Background: A provision of the Inflation Reduction Act allows a “qualified small business” (QSB), for tax years beginning after December 31, 2022, to apply an additional $250,000 in qualifying expenses as a payroll tax credit against the employer share of Medicare. Prior to the act, a QSB could apply $250,000 against the employer share of Social Security. The total credit that may be applied will be $500,000 beginning after December 31, 2022. Unused amounts of the credit may be carried over.
Future form revisions: The IRS noted that Form 6765 (Credit for Increasing Research Activities) and its instructions must be revised and will reflect the increased $500,000 limit for the payroll tax credit election. Further, Form 8974 (Qualified Small Business Payroll Tax Credit for Increasing Research Activities) and its instructions must be updated to calculate the amount of credit that can be applied against both Social Security and Medicare. The IRS anticipates the updated forms to be released during the first quarter of 2023.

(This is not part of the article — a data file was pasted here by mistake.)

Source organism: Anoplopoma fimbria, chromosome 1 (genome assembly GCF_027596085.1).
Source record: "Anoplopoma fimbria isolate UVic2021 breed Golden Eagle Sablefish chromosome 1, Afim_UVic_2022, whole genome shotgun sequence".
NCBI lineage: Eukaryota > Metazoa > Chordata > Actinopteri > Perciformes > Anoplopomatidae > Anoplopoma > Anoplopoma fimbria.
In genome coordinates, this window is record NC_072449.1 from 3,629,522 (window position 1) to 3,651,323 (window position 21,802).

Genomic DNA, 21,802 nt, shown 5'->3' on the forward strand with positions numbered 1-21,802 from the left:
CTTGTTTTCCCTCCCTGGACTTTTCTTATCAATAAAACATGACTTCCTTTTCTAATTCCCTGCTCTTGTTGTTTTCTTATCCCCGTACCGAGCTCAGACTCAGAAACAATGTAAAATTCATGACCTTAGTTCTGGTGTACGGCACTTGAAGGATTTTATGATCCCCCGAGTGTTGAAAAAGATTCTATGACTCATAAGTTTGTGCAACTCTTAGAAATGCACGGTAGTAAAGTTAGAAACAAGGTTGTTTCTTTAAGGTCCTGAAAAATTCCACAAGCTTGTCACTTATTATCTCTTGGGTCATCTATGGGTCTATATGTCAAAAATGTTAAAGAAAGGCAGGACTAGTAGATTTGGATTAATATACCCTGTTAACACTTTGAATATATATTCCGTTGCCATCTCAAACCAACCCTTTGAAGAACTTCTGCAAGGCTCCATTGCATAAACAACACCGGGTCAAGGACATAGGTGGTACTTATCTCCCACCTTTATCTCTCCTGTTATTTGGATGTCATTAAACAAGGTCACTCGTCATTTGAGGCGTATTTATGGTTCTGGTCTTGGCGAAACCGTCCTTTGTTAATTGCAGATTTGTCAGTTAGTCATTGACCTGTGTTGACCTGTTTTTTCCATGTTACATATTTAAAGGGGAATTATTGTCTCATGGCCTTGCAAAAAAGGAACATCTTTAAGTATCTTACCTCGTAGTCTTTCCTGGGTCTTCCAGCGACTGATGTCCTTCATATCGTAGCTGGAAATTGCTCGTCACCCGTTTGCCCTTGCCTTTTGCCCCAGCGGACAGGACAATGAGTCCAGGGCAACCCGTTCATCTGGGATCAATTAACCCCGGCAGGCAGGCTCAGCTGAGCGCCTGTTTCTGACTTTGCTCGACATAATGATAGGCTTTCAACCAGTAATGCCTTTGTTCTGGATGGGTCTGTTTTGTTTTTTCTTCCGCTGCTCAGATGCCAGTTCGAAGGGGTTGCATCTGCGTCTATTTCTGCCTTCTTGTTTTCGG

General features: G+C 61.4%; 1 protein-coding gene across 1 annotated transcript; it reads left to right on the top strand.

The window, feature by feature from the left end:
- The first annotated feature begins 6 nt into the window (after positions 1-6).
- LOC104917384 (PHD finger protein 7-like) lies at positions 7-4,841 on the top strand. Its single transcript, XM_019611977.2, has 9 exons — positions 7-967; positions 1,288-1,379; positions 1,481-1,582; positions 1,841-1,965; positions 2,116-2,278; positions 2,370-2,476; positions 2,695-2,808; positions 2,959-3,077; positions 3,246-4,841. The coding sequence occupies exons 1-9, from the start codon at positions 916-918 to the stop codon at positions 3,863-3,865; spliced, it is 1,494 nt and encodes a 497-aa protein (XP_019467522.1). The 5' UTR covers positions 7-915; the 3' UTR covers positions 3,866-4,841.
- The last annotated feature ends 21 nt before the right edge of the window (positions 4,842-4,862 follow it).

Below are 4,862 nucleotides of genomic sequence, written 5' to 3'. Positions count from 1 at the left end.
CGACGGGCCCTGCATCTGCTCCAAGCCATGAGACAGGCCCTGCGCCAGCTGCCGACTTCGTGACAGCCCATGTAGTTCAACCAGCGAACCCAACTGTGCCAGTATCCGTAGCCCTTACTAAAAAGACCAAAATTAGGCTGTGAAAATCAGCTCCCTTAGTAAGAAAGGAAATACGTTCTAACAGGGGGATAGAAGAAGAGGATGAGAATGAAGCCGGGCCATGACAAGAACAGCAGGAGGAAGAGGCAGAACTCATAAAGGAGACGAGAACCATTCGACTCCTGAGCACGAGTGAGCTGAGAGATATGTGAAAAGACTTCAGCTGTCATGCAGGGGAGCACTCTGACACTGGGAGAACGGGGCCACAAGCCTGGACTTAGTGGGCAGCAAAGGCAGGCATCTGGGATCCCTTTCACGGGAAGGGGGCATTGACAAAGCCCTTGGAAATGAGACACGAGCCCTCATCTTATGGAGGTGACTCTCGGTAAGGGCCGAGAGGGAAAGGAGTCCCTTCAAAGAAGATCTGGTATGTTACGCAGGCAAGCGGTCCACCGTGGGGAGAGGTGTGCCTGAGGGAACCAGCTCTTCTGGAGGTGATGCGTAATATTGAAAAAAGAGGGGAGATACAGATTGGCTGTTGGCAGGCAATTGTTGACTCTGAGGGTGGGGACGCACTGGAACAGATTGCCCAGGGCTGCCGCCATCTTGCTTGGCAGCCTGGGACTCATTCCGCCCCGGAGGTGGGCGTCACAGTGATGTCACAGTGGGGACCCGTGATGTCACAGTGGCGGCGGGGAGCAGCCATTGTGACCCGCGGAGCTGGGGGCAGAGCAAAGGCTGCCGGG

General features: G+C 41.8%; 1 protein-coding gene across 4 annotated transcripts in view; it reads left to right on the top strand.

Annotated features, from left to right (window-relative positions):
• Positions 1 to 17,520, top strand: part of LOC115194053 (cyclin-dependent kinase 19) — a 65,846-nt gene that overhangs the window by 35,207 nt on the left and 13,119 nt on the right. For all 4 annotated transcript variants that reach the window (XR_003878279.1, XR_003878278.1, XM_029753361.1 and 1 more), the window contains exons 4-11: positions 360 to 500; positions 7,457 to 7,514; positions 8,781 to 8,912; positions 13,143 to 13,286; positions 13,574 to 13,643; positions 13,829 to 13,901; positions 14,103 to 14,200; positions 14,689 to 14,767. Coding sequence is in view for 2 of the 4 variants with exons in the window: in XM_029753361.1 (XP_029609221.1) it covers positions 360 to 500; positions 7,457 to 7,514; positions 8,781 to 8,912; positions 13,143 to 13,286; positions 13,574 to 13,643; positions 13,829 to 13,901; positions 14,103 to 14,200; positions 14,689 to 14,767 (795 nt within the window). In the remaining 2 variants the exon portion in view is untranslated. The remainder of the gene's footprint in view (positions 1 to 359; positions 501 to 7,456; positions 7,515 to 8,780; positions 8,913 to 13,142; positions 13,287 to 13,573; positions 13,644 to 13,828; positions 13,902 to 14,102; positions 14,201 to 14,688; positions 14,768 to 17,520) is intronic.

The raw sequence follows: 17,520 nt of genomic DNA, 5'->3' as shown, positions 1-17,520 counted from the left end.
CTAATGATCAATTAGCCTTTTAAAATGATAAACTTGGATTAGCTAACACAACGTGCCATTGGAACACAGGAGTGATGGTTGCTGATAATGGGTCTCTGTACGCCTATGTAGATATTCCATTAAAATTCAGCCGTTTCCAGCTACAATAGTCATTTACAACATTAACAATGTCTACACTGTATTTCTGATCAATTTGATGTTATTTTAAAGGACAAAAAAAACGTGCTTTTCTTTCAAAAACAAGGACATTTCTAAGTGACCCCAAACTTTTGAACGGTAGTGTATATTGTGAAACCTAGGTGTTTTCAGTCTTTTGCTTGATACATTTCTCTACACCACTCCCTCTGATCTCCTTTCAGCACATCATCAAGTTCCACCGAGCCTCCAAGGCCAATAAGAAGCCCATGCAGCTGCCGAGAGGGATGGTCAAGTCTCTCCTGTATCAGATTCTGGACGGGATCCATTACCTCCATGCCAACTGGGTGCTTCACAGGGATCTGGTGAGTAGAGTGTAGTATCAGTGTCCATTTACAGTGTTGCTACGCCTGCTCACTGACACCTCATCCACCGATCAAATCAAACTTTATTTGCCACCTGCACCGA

Claiming the credit: The IRS emphasized that the calculation of the credit does not change on Form 6765 and that only the amount of the credit increases. This form is attached to tax returns as an annual election and cannot be made for the tax year if the election was made for five or more preceding tax years. Taxpayers can claim the credit on Form 941 starting with the first quarter that began after the election. Form 8974 must be completed and attached to Form 941. When the new election with the $500,000 limit is made on Form 6765 that is in effect for 2023 tax year, the IRS expects that it will be claimed in 2024.